CPAP Affects Hospital Charges, LOS, But Not Mortality in Patients with OSA Undergoing SAVR

During a live discussion at the CHEST Annual Meeting 2020 titled “Sleeping Disorders – Advances Across the Diagnostic Spectrum in Sleep Disordered Breathing,” Victor E. Prado, MD, discussed in-hospital outcomes for patients with obstructive sleep apnea (OSA) undergoing surgical aortic valve replacement (SAVR) who had continuous positive airways pressure (CPAP) use during hospitalization. According to his research, CPAP use in this patient population reduced hospital length of stay (LOS) and total healthcare charges but was not associated with mortality.

“OSA is a common comorbidity in patients with severe aortic stenosis,” Dr. Prado said. “There [are] limited data regarding outcomes in patients undergoing SAVR. We aim to evaluate the effect of routine CPAP on postoperative outcomes.”

Dr. Prado and his fellow study authors retrospectively reviewed the 2017 National Inpatient Sample database for patients with OSA who underwent SAVR and had CPAP utilization during hospitalization. The main outcomes were inpatient mortality, LOS, and total healthcare charges. Additional outcomes included all postoperative complications.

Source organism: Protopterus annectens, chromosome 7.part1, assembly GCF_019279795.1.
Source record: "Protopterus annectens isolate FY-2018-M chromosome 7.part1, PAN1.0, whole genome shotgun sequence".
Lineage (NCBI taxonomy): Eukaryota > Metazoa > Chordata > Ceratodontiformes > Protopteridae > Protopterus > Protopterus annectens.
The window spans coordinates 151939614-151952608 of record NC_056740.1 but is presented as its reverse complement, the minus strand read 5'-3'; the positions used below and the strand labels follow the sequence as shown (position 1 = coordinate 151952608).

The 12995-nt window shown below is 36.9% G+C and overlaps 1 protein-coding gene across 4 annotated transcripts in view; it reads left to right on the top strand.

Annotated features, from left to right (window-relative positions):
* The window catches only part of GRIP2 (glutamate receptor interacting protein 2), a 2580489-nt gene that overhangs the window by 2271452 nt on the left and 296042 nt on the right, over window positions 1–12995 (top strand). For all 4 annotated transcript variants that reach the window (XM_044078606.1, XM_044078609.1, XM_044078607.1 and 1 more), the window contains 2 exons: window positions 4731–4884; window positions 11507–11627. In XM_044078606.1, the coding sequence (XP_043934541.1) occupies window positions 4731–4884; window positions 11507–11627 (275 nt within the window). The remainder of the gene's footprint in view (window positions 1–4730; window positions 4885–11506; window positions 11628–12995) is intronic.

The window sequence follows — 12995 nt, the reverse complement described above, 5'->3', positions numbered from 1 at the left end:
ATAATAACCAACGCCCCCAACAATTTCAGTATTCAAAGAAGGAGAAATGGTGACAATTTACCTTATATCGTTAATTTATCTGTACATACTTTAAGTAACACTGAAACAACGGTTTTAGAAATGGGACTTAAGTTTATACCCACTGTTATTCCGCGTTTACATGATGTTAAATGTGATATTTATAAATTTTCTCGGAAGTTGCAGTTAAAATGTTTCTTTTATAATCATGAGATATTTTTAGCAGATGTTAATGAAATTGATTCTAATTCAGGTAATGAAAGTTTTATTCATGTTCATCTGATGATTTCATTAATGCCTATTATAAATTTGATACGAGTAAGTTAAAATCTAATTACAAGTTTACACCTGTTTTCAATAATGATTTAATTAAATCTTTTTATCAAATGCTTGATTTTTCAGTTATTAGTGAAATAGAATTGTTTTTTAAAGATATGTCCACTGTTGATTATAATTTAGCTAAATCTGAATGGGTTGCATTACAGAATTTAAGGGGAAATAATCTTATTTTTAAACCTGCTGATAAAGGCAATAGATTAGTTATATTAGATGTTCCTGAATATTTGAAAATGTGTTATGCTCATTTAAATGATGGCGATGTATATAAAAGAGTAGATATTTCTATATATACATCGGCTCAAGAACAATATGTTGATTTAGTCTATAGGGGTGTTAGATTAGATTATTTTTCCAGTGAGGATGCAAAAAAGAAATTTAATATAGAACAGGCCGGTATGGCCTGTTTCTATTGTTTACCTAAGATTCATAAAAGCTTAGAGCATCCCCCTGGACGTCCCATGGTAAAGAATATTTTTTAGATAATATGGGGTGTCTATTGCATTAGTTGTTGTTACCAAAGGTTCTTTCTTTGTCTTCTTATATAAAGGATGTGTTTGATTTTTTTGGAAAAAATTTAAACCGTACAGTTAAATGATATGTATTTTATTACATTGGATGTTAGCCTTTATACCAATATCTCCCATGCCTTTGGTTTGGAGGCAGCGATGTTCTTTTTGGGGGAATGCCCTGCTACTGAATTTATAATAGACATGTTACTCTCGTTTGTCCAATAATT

A total of 10,510 patients with OSA undergoing SAVR (15%) and 54,500 patients with no OSA undergoing SAVR (85%) were identified. The majority of both cohorts were male (OSA, n=8,093 [77%]; no OSA, n=35,425 [65%]; P<0.01) and white (n=8,618 [82%] and n=41,965 [77%], respectively; P<0.01). A greater proportion of patients in the OSA group than the no OSA group had a Charlson Comorbidity Index score ≥3 (n=3,994 [38%] vs. n=16,350 [30%], P<0.01). Just under two-thirds of patients in the OSA group (n=6,621 [63%]) and 60% of the no OSA group (n=32,700) had Medicare insurance (P=0.02).

“Regarding primary outcomes, we analyzed the association between CPAP use with OSA in terms of inpatient mortality, LOS, and total health charges. When we analyzed the unadjusted odds ratio (OR), we didn’t find any association with mortality, but we did find the association with LOS and total health charges. After adjusting the OR, that association was still present in LOS and total health charges. There was still no association with inpatient mortality,” Dr. Prado said.

“Regarding secondary outcomes, once again, we analyzed the association between CPAP use and, mechanical ventilation needs, mechanical ventilation need for more than 96 hours, and shock. When we calculated the adjusted OR, we found that there was a significant association between CPAP use and lower mechanical ventilation need. There was also an association between lower need of mechanical ventilation for longer than 96 hours, but there was not [an] association with shock.”

Dr. Prado and his coauthors concluded that routine CPAP use in patients with OSA undergoing SAVR was correlated with a lower need for and duration of mechanical ventilation, shorter hospital LOS, and lower total hospital charges.

“There was no difference in mortality during the index admission,” Dr. Prado concluded.